The Bond Bubble Has Been Pricked

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As Andy Haldane, Executive Director of Financial Stability at the Bank of England said to Members of Parliament in London last week,

“We’ve intentionally blown the biggest government bond bubble in history.”

Now having pricked that bubble through Bernanke’s taper comments it may now be a case of controlling that implosion. Thats the new game.

bubble-burstIn theory, the Fed could continue to print money and buy Treasuries and mortgage-backed securities, or even pure junk, at the current rate of $85 billion a month until the bitter end. But the bitter end would be unpleasant even for those that the Fed represents – and now they’re speaking up publicly.

“Savers have paid a huge price in this recovery,” was how Wells Fargo CEO John Stumpf phrased it on Thursday – a sudden flash of empathy, after nearly five years of Fed policies that pushed interest rates on savings accounts and CDs below inflation, a form of soft confiscation, of which he and his TBTF bank were prime beneficiaries. That interest rates were rising based on Fed Chairman Ben Bernanke’s insinuation of a taper was “a good thing,” he told CNBC. “We need to get back to normal.”

A week earlier, it was Goldman Sachs CEO Lloyd Blankfein: “Eventually interest rates have to normalize,” he said. “It’s not normal to have 2% rates.”

They weren’t worried about savers – to heck with them. They weren’t worried about inflation either. They were worried about the system, their system. It might break down if the bond bubble were allowed to continue inflating only to implode suddenly in an out-of-control manner. It would threaten their empires. That would be the bitter end.

Andy Haldane, Director of Financial Stability at the Bank of England, put it this way: “We’ve intentionally blown the biggest government bond bubble in history.” The bursting of that bubble was now a risk he felt “acutely,” and he saw “a disorderly reversion” of yields as the “biggest risk to global financial stability” [my take… Biggest Bond Bubble In History Is Turning Into Carnage].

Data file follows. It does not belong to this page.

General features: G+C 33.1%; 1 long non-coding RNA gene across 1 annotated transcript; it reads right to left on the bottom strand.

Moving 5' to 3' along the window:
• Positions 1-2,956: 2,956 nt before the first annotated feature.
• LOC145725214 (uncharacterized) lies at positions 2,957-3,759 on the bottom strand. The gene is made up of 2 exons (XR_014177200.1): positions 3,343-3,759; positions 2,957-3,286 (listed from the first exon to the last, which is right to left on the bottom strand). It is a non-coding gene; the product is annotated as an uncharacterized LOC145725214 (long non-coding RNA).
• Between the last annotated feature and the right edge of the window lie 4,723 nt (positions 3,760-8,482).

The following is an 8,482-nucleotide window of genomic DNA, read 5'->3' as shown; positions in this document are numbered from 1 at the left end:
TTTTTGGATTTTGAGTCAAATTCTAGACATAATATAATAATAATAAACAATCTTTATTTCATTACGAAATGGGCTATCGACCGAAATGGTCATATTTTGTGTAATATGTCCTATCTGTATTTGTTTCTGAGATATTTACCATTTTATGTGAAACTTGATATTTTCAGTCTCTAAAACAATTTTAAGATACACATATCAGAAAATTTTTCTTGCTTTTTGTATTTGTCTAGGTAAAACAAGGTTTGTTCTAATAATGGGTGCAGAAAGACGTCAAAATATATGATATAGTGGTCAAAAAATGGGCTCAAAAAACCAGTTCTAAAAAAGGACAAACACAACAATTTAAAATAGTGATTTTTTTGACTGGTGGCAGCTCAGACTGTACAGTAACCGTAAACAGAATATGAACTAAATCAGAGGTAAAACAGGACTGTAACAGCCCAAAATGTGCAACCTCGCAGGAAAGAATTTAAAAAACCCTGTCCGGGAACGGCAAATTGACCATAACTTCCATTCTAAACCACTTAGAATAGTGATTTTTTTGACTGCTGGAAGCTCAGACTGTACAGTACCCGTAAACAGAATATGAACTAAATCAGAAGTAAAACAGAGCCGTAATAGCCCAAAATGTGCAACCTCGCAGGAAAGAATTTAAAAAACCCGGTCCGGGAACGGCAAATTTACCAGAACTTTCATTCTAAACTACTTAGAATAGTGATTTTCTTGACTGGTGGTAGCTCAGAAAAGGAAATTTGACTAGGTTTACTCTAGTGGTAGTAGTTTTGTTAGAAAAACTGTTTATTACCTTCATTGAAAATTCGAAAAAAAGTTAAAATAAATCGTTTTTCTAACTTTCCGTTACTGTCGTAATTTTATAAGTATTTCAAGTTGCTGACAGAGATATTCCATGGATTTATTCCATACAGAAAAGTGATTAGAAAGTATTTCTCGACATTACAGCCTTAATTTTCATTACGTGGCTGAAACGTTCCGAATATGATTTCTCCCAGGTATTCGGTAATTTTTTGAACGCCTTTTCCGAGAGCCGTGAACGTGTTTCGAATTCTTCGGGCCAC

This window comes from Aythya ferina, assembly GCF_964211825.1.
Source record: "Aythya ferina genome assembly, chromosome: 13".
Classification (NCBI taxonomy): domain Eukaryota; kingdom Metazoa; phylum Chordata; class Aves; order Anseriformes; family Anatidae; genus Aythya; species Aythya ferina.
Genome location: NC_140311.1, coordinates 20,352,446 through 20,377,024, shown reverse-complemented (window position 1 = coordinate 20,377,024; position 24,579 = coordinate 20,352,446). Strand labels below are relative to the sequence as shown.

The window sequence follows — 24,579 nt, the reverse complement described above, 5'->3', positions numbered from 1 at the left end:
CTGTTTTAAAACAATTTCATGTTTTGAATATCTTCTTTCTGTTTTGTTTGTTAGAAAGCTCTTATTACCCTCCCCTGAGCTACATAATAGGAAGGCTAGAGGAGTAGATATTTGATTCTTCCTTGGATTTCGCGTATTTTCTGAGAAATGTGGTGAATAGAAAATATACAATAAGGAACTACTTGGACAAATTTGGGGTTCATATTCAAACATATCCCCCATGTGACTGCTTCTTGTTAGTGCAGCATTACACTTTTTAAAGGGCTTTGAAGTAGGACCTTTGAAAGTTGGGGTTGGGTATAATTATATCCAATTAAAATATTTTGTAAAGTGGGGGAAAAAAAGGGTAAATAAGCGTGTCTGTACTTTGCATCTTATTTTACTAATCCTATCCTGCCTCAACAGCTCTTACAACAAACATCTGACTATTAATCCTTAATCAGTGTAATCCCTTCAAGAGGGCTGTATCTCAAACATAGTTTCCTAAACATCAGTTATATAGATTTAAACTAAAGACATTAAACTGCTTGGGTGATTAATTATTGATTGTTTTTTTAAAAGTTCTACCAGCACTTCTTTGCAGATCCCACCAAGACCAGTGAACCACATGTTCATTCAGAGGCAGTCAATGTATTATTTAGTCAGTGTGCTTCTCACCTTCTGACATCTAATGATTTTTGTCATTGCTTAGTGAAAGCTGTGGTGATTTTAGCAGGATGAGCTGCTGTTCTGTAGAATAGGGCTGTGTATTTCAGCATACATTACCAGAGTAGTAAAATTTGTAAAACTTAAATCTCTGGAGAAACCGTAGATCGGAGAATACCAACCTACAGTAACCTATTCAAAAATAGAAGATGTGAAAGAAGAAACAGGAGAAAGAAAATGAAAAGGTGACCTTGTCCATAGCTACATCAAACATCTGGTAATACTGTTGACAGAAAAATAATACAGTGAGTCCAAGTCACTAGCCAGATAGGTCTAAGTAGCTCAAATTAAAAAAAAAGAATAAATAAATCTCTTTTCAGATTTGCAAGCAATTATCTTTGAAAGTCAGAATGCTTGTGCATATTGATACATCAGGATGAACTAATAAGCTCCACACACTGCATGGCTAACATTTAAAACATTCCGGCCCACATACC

Preventing that “disorderly reversion” of yields is the Fed’s job, in the eyes of Stumpf, Blankfein, Haldane, and all the others. The Fed should let the air out gradually to bring yields back to “normal.” So the Fed hasn’t actually changed course yet. It’s keeping short-term rates at near zero, and it’s still buying bonds. But it has started to talk about changing course – and the hissing sound from the deflating bond bubble has become deafening.

Long-term Treasuries went into a tailspin. The 10-year note had the worst week since June 2009, the days of the Financial Crisis; yields jumped 39 basis points (13 bps on Friday alone), to 2.55%. Up from 1.66% on May 2. And almost double from the silly 1.3% that it briefly bushed last August.

The average 30-year mortgage rate increased to 4.17%, from 3.59% in early May. In response, the Refinancing Index crashed by almost 40%. Banks have sucked billions in fees out of the system via the refinancing bubble, but that game is over. And the Purchase Index dropped 3% for the week, a sign that higher rates might start to impact home purchases.

Then there was the junk-bond rout. They’d had a phenomenal run since the Fed started its money-printing and bond-buying binge. Average yields dropped from over 20% during the Financial Crisis to an all-time insane low of 5.24% – insane, because this is junk! It has a relatively high probability of default, and then the principal vanishes. That was on May 9, the day the rout started. The average yield hit 6.66% on Thursday. Investors have started to take a gander at what they’re buying and would like to be compensated for some of the risks that they’re suddenly seeing again. The feeding frenzy for yield is over. A sea change! Some companies might not be able to find buyers for their junk. And there will be defaults.

To preserve the system, as dysfunctional as it has become, the Fed has set out to tamp down on that feeding frenzy for yield, the hair-raising speculation, and blind risk-taking that its easy money policies have engendered – that is, financial risk-taking which doesn’t create jobs and doesn’t move the economy forward but just stuffs balance sheets with explosives. With its vague and inconsistent words, the Fed pricked the bond bubble but now is scrambling to control the implosion and soften that giant hissing sound. It doesn’t want the bubble to go pop. Its strategy: sowing confusion and dissension so that investors would react in both directions, with violent swings up and down, not just down.